Last Reviewed on March 16, 2020, by eNotes Editorial. Word Count: 354
Colson Whitehead is a modern American writer who tackles a variety of themes, but he is primarily known for his thought-provoking ruminations on humanity, racism, and life in the United States, among many other things. A quick look at some of his most well-known works will shed light on the prevailing themes in his writing.
His debut novel, The Intuitionist, explores ideas surrounding technology and perfection, with members of the school of Intuitionism seeking a version of a Utopia that can't be attained. He also explores ideas surrounding race and stereotypes in this work, as African Americans are stilled referred to as "colored" and the African American characters are doubted, mistrusted, and stereotyped, which is one of the major conflicts in the work.
John Henry Days is a retelling of the folkloric tale of the mighty John Henry, an African American laborer who valiantly challenged the new machinery that was usurping his role at the railroad. Henry died after beating a steam engine in a race to lay the most railroad track. The book explores historical and folkloric traditions in the African American culture and pits man against technology, championing humanity above the technological advancements that purportedly improve society.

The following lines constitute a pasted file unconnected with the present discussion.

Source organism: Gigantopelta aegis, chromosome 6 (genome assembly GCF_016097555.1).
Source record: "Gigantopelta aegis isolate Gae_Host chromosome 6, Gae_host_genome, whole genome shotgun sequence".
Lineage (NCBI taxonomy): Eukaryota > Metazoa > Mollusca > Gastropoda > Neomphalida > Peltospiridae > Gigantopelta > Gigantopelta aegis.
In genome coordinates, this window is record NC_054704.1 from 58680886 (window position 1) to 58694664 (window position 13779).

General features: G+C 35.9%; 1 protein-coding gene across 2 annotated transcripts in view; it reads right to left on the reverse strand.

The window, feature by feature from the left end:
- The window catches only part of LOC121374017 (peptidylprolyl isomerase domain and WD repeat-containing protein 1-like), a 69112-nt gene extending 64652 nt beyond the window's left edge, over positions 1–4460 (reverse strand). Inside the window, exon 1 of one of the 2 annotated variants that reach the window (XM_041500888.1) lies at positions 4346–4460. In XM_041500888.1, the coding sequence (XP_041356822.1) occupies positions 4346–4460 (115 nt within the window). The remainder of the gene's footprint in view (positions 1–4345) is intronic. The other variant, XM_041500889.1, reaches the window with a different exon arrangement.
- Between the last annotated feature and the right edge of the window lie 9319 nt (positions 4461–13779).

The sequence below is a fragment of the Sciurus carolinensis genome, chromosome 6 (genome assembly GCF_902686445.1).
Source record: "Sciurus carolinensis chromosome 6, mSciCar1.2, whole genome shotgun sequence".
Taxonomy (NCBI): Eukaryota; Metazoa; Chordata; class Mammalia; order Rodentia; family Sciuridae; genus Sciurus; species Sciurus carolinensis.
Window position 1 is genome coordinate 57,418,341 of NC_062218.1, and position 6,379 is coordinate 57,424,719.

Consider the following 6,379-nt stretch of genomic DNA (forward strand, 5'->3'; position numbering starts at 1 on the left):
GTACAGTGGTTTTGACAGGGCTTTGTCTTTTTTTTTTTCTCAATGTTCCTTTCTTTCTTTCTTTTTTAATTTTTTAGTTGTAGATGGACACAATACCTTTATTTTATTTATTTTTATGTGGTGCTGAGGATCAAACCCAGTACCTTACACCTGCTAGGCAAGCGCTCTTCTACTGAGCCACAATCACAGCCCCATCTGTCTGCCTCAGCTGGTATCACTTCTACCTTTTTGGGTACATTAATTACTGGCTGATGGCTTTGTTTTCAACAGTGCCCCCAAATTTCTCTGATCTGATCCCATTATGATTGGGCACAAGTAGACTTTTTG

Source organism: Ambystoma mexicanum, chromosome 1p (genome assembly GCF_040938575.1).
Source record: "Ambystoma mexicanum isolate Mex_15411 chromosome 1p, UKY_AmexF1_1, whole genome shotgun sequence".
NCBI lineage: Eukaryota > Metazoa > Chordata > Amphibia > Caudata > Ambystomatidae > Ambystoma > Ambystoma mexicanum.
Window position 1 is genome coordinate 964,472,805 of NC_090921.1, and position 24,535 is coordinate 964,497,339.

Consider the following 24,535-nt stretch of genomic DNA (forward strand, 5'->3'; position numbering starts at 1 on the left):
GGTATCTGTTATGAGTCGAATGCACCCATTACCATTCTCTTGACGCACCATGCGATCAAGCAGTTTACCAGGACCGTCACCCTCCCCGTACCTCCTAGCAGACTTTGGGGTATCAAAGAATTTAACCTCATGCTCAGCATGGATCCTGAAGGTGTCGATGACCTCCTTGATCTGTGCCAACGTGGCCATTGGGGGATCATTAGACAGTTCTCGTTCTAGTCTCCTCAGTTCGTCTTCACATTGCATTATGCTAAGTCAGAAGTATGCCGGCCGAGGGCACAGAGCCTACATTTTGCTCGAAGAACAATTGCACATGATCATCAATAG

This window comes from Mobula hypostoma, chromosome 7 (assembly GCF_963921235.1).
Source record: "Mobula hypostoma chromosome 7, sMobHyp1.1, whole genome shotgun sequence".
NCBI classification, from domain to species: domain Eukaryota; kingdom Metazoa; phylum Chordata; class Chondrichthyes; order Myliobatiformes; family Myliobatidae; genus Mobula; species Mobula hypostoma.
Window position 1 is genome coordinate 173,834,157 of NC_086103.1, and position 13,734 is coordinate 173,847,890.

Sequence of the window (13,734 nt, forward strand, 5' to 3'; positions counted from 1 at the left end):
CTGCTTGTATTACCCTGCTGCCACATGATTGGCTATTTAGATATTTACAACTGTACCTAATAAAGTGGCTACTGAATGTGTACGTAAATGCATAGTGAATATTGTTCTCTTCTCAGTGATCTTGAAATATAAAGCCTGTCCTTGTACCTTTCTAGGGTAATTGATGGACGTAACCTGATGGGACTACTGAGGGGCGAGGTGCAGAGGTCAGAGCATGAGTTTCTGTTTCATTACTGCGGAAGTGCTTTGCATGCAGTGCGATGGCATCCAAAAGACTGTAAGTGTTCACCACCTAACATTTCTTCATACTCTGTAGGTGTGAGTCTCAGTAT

He broke with his typical style and wrote a Zombie science-fiction horror novel called Zone One, which addresses the questions at the core of humanity—what makes people human and what defines civilization? The book also explores the idea of human survival and how humans as a species adapt. Whitehead also shows how racial divides and stereotypes break down when survival is on the line, and how a dangerous epidemic has the benefit of uniting everyone towards a common cause.
With several other major works regarding slavery, the Underground Railroad, and more modern stories about the teenage life of African Americans in a white majority school, it is clear that the suffering and experiences of African Americans is at the heart of much of his writing. Other themes clearly relate to the place of technology in human lives, what society and civilization should look like, and the concept of humanity's survival and improvement over time.
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